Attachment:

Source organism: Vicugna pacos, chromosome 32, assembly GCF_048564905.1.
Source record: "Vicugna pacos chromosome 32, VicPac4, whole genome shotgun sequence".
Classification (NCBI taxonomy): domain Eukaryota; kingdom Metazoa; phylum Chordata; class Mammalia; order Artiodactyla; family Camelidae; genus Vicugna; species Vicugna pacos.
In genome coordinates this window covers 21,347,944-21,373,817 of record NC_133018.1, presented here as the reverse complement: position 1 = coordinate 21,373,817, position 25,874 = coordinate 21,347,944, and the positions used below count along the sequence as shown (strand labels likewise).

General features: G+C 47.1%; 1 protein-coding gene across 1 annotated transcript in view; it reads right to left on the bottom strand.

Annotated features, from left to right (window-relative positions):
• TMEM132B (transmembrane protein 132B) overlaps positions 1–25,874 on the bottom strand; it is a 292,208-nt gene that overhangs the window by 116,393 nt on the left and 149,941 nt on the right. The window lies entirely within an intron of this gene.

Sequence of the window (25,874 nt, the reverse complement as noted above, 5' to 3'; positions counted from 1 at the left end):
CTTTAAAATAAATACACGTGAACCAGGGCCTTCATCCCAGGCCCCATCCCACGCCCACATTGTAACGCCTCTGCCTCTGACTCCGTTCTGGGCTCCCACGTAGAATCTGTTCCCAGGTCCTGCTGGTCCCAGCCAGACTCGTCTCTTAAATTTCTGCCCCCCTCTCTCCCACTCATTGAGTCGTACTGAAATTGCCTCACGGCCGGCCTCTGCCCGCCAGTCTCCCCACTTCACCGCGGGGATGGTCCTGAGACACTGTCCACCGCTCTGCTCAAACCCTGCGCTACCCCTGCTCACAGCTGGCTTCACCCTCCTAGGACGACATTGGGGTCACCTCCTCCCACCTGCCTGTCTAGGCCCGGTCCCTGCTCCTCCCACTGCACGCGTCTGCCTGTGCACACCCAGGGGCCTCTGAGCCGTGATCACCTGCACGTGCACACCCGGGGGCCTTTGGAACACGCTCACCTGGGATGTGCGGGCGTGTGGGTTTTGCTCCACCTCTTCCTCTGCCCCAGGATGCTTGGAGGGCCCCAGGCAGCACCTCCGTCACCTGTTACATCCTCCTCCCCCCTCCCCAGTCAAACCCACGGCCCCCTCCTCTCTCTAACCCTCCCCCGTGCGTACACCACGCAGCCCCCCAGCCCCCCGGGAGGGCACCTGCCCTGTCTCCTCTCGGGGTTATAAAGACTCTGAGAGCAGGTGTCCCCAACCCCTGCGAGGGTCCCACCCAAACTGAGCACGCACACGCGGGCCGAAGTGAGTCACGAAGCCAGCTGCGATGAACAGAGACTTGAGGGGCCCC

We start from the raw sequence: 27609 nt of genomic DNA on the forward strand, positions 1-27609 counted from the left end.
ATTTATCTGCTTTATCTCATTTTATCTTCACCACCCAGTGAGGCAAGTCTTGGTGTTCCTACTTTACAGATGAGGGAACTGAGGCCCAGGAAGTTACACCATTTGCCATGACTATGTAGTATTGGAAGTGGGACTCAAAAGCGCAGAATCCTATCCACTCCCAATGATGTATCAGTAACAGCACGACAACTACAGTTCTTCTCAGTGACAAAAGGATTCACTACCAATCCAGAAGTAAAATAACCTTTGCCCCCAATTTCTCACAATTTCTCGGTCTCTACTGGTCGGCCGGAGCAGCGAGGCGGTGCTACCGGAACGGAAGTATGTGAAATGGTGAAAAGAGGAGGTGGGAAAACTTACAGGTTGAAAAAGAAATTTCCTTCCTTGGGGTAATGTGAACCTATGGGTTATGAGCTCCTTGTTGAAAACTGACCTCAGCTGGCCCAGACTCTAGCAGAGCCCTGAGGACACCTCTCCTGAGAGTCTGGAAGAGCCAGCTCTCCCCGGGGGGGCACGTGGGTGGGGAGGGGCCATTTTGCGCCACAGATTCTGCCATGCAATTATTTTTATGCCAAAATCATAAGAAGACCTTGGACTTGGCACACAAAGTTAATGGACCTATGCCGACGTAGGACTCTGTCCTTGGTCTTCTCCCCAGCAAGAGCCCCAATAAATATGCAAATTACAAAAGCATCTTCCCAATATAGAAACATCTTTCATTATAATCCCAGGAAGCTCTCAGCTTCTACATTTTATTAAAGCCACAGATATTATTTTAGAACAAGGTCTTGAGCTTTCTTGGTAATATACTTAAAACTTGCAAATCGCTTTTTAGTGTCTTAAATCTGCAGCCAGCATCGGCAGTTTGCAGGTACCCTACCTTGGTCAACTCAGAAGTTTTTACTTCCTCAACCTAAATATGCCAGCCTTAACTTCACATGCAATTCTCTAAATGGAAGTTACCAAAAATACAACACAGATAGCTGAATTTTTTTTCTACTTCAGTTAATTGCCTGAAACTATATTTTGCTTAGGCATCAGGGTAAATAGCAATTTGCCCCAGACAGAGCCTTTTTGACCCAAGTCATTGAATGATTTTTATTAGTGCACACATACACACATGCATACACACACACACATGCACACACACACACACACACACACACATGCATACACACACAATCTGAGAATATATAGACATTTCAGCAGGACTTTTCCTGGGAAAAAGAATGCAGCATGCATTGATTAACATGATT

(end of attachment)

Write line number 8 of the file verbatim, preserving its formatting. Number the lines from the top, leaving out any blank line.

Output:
Sequence of the window (25,874 nt, the reverse complement as noted above, 5' to 3'; positions counted from 1 at the left end):